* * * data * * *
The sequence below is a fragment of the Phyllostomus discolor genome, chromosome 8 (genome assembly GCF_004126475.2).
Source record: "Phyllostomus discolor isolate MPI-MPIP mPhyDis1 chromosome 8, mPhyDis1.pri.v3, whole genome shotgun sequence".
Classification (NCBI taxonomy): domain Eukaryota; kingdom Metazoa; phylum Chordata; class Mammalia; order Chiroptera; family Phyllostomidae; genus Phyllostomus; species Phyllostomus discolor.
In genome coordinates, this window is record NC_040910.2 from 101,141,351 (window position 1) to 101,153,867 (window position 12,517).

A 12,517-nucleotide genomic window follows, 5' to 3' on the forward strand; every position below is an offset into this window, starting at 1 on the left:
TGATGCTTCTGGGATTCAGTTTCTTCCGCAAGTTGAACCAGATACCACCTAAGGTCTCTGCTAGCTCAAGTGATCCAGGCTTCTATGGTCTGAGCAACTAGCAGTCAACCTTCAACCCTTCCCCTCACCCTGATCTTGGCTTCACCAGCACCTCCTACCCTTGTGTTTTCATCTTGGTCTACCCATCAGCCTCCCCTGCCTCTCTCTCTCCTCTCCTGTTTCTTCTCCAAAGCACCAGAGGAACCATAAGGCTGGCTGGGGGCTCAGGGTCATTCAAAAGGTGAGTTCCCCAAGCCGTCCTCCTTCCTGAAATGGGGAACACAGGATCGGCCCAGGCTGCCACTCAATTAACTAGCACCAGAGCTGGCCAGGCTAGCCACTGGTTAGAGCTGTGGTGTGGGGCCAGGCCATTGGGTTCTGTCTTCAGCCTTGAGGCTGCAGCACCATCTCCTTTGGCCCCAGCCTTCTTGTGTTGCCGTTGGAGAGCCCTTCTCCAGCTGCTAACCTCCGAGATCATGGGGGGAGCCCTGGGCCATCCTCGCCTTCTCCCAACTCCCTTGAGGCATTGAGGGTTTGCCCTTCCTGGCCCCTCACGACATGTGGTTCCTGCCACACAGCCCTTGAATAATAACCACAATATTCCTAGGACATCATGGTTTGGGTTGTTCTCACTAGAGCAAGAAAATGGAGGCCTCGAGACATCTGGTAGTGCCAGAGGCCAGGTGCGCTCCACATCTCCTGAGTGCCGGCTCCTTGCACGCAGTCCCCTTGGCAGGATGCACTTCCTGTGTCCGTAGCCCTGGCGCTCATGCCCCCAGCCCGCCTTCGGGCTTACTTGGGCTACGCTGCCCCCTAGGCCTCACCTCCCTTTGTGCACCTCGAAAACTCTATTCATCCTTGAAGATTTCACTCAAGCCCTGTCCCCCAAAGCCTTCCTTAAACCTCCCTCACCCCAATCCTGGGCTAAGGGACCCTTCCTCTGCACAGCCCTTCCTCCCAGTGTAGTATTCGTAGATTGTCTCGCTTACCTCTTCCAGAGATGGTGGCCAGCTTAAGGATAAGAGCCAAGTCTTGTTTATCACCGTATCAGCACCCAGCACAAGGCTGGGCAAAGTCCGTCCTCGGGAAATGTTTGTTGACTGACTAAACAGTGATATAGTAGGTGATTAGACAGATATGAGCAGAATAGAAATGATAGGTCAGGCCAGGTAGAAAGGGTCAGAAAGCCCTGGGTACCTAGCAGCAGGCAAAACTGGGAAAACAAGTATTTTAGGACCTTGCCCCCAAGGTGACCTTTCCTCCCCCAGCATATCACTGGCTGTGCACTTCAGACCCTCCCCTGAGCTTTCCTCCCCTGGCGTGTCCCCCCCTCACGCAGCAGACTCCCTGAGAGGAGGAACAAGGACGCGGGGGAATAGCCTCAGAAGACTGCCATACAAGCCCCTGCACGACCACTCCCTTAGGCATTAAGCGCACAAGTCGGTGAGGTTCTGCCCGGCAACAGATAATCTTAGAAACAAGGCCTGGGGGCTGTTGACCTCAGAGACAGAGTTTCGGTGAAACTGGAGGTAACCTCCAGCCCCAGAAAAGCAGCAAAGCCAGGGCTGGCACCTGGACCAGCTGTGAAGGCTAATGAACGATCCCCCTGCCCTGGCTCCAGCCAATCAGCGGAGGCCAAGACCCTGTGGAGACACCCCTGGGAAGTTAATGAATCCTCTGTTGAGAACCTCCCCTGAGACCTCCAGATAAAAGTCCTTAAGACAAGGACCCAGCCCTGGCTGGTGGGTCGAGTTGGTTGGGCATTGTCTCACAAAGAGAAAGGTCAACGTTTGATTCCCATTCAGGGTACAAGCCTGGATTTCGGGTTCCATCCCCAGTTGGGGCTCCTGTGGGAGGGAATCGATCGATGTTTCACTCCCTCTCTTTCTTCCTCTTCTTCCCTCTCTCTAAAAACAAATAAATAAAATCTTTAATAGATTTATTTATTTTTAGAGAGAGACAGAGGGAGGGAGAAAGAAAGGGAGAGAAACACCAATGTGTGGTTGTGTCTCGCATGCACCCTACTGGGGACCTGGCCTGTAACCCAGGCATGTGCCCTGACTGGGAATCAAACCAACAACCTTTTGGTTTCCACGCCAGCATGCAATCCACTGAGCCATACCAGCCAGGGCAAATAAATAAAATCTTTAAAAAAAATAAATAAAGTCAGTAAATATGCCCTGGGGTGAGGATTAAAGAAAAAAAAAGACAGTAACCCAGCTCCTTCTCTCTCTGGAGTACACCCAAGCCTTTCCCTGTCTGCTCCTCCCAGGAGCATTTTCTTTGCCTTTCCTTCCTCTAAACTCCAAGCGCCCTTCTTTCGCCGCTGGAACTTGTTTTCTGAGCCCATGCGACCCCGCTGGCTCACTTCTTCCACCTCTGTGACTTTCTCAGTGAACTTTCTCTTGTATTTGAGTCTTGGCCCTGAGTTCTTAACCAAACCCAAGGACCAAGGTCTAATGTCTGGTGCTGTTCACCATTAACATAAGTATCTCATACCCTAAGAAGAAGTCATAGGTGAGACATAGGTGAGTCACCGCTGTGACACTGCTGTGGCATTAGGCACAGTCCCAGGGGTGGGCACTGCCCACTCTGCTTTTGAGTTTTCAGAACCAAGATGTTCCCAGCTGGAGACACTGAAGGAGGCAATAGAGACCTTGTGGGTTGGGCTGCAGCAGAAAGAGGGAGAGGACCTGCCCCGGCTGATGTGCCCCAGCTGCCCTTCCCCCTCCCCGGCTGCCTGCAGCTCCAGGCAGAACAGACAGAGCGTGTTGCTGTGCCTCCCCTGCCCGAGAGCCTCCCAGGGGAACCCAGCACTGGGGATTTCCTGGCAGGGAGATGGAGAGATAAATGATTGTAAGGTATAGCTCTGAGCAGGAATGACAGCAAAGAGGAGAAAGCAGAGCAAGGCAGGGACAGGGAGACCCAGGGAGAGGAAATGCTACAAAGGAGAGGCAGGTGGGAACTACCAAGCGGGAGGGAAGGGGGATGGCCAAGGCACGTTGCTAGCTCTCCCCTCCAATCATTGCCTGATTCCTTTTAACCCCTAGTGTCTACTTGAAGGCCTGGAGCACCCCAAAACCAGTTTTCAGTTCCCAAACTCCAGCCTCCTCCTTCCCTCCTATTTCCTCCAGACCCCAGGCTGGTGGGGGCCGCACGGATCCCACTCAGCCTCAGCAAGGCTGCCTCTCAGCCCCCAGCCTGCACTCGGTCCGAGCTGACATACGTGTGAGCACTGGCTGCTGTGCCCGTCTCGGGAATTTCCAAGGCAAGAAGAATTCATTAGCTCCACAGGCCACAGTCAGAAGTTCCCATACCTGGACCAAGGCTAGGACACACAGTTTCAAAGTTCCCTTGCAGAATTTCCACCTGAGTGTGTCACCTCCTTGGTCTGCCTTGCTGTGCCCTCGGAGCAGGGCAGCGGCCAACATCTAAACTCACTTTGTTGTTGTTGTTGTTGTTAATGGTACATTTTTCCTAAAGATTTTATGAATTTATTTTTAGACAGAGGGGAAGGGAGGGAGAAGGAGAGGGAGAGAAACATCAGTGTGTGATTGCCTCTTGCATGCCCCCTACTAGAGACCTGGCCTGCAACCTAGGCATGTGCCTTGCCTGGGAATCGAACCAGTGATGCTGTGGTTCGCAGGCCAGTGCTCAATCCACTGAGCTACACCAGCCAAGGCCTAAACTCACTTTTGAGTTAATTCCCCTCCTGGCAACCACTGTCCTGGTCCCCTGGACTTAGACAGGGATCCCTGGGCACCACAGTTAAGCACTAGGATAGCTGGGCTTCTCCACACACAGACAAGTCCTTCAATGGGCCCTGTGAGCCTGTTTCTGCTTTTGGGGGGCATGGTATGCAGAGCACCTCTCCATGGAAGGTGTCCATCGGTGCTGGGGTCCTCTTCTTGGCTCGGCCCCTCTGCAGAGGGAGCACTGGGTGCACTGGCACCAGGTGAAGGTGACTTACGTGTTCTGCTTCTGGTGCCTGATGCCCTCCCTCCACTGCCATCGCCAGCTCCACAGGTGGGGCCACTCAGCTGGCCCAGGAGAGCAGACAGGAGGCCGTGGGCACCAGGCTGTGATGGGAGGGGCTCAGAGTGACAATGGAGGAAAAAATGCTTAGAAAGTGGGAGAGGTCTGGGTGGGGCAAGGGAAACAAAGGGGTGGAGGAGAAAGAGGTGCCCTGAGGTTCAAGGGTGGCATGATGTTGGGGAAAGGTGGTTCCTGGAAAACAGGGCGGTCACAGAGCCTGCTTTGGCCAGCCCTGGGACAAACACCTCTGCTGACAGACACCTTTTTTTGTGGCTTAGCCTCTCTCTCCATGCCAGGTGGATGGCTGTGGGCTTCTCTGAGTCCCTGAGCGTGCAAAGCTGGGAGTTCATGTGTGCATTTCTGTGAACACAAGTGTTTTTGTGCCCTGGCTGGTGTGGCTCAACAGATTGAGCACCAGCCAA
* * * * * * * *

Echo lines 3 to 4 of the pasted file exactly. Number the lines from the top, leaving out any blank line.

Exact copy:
Classification (NCBI taxonomy): domain Eukaryota; kingdom Metazoa; phylum Chordata; class Mammalia; order Chiroptera; family Phyllostomidae; genus Phyllostomus; species Phyllostomus discolor.
In genome coordinates, this window is record NC_040910.2 from 101,141,351 (window position 1) to 101,153,867 (window position 12,517).